Indoor Tick Control
Generally, ticks are not a serious indoor pest. Most tick species cannot live very long inside, as it is too dry for them. Ticks require a habitat with a very high humidity (>80%). They may enter your house on your pets or on your clothing, but they aren't likely to become established. A good exception is the brown dog tick, Rhipicephalus sanguineous. The best way to prevent ticks from entering your home is by thoroughly examining yourself and your pets before you go inside - especially, if you've been in tick habitat. After removing your clothes, put them directly into the washer rather than on the floor or in a hamper. Fine brushes are very effective at removing crawling ticks and finding attached ones. It is a good idea to brush your dog or cat once a day.
There are a variety of pesticides that you can use to control ticks. Most hardware stores and even large stores like Wal-Mart sell pesticides. Pyrethrins or Permethrins are recommended, relatively safe chemicals. Another choice is Chlorpyrifos (Dursban). Of course, there are heavy duty chemicals including Diaznon, Malathion.
Try to identify the ticks if they are found indoors. Brown dog ticks are small (about 1/8 inch) and have a uniform color of reddish brown. If you have these you will most definitely have to treat inside your house. To control any ticks indoors, first, vacuum thoroughly (especially cracks and crevices near dog resting spots); then treat with a properly labeled acaricide. Several pesticides are labeled for tick control including allethrin, bendiocarb, carbaryl, chlorpyrifos, esfenvalerate, and permethrin (or other pyrethrins). If you have any other tick species indoors, it's better to take preventative steps with daily tick checks. Repellents can be used to help keep the ticks off yourself and your pets. Products with 20 - 25% DEET are effective. Generally higher concentrations of DEET are not advised because they provide no better repellency and can cause more serious skin reactions.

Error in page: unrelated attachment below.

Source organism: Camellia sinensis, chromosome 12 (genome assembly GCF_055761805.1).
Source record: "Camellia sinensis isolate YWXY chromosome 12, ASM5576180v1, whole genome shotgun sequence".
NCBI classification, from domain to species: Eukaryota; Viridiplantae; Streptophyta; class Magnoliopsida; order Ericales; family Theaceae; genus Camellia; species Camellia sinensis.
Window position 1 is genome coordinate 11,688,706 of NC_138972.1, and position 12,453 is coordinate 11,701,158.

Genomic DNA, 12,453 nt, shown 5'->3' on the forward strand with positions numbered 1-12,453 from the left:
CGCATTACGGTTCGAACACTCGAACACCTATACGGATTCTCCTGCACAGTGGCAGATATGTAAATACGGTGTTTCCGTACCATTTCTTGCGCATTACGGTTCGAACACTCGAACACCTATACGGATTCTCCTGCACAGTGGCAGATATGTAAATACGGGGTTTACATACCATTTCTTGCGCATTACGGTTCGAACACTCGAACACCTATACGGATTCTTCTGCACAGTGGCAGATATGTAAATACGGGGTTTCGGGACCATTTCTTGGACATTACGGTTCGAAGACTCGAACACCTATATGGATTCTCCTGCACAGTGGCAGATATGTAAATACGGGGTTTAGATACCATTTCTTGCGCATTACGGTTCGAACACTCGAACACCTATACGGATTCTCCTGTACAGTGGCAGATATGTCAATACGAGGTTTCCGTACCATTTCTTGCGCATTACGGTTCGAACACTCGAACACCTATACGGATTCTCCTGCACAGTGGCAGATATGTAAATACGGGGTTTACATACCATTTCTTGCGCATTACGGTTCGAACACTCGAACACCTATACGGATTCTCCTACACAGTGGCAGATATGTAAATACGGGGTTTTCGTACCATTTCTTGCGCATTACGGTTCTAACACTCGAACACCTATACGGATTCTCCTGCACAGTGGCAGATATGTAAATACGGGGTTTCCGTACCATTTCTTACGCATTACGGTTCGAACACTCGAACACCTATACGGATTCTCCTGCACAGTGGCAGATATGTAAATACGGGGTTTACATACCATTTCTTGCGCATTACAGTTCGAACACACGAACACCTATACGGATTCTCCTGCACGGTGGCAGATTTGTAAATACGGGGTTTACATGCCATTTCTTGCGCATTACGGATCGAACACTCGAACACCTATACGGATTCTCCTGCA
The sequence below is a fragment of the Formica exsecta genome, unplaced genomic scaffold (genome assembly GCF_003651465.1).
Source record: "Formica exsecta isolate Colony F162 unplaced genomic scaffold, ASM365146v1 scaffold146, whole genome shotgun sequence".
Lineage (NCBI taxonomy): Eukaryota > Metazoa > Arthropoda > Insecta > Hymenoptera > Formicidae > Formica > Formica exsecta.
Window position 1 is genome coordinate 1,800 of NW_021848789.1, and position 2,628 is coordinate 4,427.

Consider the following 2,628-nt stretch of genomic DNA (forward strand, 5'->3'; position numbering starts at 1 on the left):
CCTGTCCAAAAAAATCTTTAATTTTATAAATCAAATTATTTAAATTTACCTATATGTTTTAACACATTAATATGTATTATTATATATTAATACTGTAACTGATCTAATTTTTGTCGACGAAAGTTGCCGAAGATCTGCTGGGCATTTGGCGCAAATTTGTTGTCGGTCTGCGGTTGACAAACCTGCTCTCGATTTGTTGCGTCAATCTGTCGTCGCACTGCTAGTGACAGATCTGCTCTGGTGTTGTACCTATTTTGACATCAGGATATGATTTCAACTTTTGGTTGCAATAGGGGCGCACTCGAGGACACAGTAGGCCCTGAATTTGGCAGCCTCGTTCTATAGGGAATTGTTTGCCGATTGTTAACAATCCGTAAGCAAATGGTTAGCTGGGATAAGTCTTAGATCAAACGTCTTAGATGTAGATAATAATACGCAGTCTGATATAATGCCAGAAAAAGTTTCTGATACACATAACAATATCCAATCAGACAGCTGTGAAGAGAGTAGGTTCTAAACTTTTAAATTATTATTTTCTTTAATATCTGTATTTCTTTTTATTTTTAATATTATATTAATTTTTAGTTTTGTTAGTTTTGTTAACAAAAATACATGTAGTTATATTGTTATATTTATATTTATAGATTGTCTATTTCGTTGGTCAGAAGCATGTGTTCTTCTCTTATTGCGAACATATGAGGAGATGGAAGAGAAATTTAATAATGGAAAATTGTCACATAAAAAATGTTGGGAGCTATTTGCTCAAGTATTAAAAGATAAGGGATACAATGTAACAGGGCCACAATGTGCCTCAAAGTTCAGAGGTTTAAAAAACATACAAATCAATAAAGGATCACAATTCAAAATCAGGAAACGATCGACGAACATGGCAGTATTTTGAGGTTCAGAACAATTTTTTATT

Backyard Tick Control
A typical lawn is not considered good tick habitat, especially for deer ticks. Deer ticks are very susceptible to desiccation, and the typical well-mowed lawn, receiving lots of direct sunlight, is not conducive to maintaining high tick populations. The American dog tick, however, is hardier and able to survive well in lawns and fields. Most control efforts should be focused on the edge of your lawn, especially if it is adjacent to wooded areas or other habitats harboring tick populations. There are several options for tick control in your yard. First, try altering your yard's landscape such that it is not tick "friendly". In other words, reduce mouse and other small mammal nesting sites - such as brush and wood piles. If possible, fence the yard so that deer and other tick hosts cannot walk through it. Deer certainly carry ticks on them and it is possible that engorged female ticks could get deposited via grazing deer. Cut back overhanging limbs or put "barriers" between your yard and the wooded areas. For example, a 2 - 5 foot wide stripe of wood chips or decorative stones can help to prevent ticks from entering your lawn. This can serve as a physical reminder that you're entering tick habitat.